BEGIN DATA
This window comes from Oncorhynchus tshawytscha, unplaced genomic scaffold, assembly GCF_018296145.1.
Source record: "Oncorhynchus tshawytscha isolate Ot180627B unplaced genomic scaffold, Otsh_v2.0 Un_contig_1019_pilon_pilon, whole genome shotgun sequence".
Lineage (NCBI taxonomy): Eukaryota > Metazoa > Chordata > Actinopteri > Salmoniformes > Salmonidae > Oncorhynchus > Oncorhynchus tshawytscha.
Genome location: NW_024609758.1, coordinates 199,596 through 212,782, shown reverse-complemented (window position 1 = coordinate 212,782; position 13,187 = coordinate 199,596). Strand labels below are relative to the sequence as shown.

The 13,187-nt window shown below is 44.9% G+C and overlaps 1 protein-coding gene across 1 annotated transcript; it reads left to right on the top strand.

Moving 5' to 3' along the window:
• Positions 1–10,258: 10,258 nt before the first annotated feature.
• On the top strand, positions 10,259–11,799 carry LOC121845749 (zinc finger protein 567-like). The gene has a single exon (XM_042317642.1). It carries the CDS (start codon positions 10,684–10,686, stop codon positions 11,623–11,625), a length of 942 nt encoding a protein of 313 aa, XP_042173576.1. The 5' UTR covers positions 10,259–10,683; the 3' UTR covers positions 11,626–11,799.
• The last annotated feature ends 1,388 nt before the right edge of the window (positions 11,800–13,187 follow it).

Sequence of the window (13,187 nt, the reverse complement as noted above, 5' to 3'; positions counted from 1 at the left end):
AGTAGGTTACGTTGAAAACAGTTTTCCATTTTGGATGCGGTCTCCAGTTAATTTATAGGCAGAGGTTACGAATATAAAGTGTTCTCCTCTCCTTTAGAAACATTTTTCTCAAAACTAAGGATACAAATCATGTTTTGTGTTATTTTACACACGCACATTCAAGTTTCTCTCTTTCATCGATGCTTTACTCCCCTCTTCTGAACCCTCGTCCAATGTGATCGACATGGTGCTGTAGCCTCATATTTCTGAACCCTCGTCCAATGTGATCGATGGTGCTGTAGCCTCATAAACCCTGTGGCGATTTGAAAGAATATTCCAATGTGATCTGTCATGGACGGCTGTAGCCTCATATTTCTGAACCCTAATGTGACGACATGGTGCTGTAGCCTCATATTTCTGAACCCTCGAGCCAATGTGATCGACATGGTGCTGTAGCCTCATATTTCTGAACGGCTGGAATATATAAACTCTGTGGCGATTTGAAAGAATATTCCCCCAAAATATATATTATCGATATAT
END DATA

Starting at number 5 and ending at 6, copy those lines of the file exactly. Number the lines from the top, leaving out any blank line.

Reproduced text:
The 13,187-nt window shown below is 44.9% G+C and overlaps 1 protein-coding gene across 1 annotated transcript; it reads left to right on the top strand.

Moving 5' to 3' along the window: